Now I am happy to report that the apartment is back to its organized normal, I am back to sleeping in my own bed and things, personally, seem to be calming down a bit.
Things in Colombia, however, are not.
First, the Community.
The big news is the dramatic presence of paramilitaries around two villages a couple hours north of where we live in La Union. While paramilitaries have always been present, they are being much more obvious this time around, and we have actually been there to attest to it. They are forcing the people into meetings and threatening total control and food rationing.
Also, in this same area, there are been series combats between the paramilitaries and the guerrillas. Outside of the fact that combat is always worrisome, this instance in particular is dangerous because it seems like there might be a shit in the balance of power.
Cant give much analysis right now, but it is really worrisome for us and the community.
Second, happendings in the are of irregular military recruitment. Basically, the Constitutional Court ruled that the street round ups the military often does to prove military status are ilegal. I might have explained it already before, but in Colombia, military service is obligatory and every male hast o register with the brigade in his district before he turns 18 so that when he does so, he can immediately start is one to two years of military service. Then the military often goes out into the streets and sets up check points in which they question every young male about their military status. These you havent presented themselves and have to military card, are then borded onto a truck, taken to the nears battalion and immediately tested for suitability and, if deemed fit, incorporated at once into the army.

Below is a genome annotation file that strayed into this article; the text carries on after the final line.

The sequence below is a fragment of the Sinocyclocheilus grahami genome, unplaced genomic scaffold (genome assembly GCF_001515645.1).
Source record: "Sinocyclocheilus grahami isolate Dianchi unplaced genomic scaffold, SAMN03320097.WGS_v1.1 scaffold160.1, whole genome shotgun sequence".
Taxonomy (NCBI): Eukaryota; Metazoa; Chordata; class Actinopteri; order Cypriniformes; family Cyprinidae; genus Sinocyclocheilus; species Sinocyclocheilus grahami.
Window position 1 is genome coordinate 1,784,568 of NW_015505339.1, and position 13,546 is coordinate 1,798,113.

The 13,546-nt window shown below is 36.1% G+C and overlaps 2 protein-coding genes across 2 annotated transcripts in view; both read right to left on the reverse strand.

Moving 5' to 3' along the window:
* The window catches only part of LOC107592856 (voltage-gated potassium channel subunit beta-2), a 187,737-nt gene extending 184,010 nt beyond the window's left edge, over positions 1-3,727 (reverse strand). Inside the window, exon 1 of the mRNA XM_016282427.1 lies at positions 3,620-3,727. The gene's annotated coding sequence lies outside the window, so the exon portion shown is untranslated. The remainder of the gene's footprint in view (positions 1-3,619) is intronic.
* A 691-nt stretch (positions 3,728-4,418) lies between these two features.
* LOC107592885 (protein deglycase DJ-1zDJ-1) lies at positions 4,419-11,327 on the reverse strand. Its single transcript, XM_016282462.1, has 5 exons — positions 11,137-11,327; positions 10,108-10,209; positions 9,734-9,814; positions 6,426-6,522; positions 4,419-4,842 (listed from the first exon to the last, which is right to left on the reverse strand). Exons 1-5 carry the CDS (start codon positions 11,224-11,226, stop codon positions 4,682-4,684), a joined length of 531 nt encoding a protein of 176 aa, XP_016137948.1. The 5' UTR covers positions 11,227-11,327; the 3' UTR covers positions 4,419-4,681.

Human rights organizations have ben fighting for several years now that this be recognized as ilegal detention and in violation of a young mights freedom of movement. The court took a large step toward doing so with this most recent ruling.
The precautions are sever. First, it isn't clear as to whether the ruling is applicable only to those younger than 18. Second, the ruling establishes no disciplinary action for violations; the court views that as the job of the military. In essence, then, no one really expects the round ups to end as their is no incentive for he military to do so.
Coming next is the even more important cases of Las Pavas, which is an continuation of the worries I talked about in the Mapiripan case in the post before last.
Lots of stuff.